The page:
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https://doi.org/10.5194/acp-2020-674
© Author(s) 2020. This work is distributed under
the Creative Commons Attribution 4.0 License.
https://doi.org/10.5194/acp-2020-674
© Author(s) 2020. This work is distributed under
the Creative Commons Attribution 4.0 License.

  02 Sep 2020

02 Sep 2020

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This preprint is currently under review for the journal ACP.

Effects of Marine Organic Aerosols as Sources of Immersion-Mode Ice Nucleating Particles on High Latitude Mixed-Phase Clouds

Xi Zhao1, Xiaohong Liu1, Susannah Burrows2, and Yang Shi1 Xi Zhao et al.
  • 1Department of Atmospheric Sciences, Texas A&M University, College Station, Texas, 77840, USA
  • 2Pacific Northwest National Laboratory, Richland, Washington, 99352, USA

Abstract. Mixed-phase clouds are frequently observed in the Arctic, Antarctic, and over the Southern Ocean, and have important impacts on the surface energy budget and regional climate. Marine organic aerosol (MOA), a natural source of aerosol emitted over ~ 70 % of Earth’s surface, may significantly modify the properties and radiative forcing of mixed-phase clouds. However, the relative importance of MOA as a source of ice nucleating particles (INPs) in comparison to mineral dust, and its effects as cloud condensation nuclei (CCN) and INPs on mixed-phase clouds are still open questions. In this study, we implement MOA as a new aerosol species into the Community Atmosphere Model version 6 (CAM6), the atmosphere component of the Community Earth System Model version 2 (CESM2), and allow the treatments of aerosol-cloud interactions of MOA via droplet activation and ice nucleation. CAM6 reproduces observed seasonal cycles of marine organic matter at Mace Head and Amsterdam Island when the MOA fraction of sea spray aerosol in the model is assumed to depend on sea spray biology, but fails when this fraction is assumed to be constant. Model results indicate that marine INPs dominate primary ice nucleation below 400 hPa over the Southern Ocean and Arctic boundary layer, while dust INPs are more abundant elsewhere. By acting as CCN, MOA exerts a shortwave cloud forcing change of −2.78 W m–2 over the Southern Ocean in the austral summer. By acting as INPs, MOA enhances the longwave cloud forcing by 0.35 W m–2 over the Southern Ocean in the austral winter. The annual global mean net cloud forcing changes due to CCN and INPs of MOA are −0.35 and 0.016 W m–2, respectively. These findings highlight the vital importance of Earth System Models to consider the MOA as an important aerosol species for the interactions of biogeochemistry, hydrological cycle, and climate change.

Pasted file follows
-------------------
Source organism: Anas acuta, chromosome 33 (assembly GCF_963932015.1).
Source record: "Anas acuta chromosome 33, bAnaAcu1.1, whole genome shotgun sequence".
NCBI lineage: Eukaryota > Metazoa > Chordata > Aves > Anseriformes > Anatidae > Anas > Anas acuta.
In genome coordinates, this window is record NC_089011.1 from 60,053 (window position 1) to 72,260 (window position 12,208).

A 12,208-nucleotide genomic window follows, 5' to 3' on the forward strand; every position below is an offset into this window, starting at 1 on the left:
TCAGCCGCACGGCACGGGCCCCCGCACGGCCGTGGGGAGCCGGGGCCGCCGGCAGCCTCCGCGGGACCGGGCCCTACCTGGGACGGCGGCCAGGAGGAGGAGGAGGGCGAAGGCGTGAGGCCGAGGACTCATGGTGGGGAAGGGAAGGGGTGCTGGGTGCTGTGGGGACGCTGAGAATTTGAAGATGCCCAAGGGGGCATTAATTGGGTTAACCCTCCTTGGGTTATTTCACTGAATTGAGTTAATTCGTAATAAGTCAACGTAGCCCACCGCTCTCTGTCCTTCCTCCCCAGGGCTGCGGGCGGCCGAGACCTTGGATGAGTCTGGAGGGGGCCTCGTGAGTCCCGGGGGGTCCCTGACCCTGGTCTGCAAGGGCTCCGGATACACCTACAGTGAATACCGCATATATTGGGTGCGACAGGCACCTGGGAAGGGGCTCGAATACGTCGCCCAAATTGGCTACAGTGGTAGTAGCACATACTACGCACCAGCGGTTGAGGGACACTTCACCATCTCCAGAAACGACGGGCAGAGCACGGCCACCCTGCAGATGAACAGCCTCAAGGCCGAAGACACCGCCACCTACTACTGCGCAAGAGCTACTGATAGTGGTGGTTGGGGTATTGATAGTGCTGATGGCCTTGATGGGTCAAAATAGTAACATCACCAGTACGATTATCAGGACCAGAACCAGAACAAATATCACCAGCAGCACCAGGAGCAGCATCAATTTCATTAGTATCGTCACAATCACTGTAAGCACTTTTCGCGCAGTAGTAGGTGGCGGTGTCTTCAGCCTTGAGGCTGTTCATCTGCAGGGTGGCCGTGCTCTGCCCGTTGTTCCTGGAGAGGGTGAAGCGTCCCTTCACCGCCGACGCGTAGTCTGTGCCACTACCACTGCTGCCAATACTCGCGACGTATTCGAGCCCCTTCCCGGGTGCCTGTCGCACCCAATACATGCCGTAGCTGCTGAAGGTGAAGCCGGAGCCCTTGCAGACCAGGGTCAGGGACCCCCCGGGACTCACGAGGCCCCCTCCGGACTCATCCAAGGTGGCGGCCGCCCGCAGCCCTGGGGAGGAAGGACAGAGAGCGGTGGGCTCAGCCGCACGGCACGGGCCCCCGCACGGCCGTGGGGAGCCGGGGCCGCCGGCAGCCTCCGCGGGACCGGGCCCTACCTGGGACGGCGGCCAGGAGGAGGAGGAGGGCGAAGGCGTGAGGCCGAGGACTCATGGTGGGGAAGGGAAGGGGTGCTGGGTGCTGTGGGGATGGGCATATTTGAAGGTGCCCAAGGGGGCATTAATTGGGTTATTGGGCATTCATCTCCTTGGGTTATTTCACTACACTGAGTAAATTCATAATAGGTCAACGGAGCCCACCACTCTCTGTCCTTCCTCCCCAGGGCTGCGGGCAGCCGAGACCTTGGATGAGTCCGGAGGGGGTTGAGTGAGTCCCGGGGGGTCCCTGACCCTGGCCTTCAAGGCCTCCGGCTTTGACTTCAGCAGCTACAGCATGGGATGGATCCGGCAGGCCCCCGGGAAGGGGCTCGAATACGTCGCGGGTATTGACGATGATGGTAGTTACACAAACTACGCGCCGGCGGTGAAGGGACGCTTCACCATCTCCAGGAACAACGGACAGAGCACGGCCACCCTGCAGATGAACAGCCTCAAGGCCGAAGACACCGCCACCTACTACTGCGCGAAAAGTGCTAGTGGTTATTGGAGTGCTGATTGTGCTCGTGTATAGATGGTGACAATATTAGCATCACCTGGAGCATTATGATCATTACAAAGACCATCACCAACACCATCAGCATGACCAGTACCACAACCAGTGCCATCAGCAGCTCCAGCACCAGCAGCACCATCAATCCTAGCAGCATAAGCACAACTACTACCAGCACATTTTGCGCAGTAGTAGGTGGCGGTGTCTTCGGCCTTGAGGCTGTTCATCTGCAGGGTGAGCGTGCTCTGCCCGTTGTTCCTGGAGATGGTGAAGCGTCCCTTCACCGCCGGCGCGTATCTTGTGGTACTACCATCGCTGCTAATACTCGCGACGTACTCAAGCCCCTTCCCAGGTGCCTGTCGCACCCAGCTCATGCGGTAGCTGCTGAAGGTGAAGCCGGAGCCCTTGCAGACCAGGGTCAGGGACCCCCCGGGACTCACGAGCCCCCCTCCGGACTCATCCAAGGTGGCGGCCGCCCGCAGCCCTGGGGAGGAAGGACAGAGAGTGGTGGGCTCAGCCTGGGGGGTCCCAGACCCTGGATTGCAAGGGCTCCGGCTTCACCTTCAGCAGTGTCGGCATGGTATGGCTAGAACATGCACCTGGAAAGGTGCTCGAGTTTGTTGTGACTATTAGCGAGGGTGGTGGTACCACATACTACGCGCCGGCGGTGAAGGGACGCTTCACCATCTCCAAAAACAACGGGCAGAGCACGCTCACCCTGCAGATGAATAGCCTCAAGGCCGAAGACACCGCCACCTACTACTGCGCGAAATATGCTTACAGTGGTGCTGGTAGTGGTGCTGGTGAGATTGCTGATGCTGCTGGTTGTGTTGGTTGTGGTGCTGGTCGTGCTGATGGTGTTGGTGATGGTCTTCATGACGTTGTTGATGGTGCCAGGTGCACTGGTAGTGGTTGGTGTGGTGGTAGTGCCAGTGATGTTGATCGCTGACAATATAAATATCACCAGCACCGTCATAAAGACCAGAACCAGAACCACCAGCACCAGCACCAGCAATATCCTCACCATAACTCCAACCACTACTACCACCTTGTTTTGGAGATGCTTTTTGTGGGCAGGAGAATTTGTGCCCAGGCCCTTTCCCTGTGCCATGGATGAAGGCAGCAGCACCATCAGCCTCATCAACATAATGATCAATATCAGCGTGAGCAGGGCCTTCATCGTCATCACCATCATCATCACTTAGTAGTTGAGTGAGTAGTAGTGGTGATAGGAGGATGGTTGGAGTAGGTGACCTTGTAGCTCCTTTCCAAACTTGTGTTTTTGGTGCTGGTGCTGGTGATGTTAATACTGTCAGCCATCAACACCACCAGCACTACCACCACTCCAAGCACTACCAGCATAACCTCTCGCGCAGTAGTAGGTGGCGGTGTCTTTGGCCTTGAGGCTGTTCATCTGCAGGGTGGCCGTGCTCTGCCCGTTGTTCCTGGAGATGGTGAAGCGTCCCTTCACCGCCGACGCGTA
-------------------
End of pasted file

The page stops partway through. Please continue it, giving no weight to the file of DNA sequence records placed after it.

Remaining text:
Xi Zhao et al.

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Short summary
Organic sea spray particles influence aerosol and cloud processes over the ocean. This study introduces the emission, cloud droplet activation, and ice nucleation of marine organic aerosol (MOA) into the Community Earth System Model. Our results indicate that MOA INPs dominate primary ice nucleation below 400 hPa over the Southern Ocean and Arctic boundary layer. MOA enhances the longwave/shortwave cloud forcing by 0.35/−2.78 W m–2 over the Southern Ocean in the austral winter/summer.
Organic sea spray particles influence aerosol and cloud processes over the ocean. This study...
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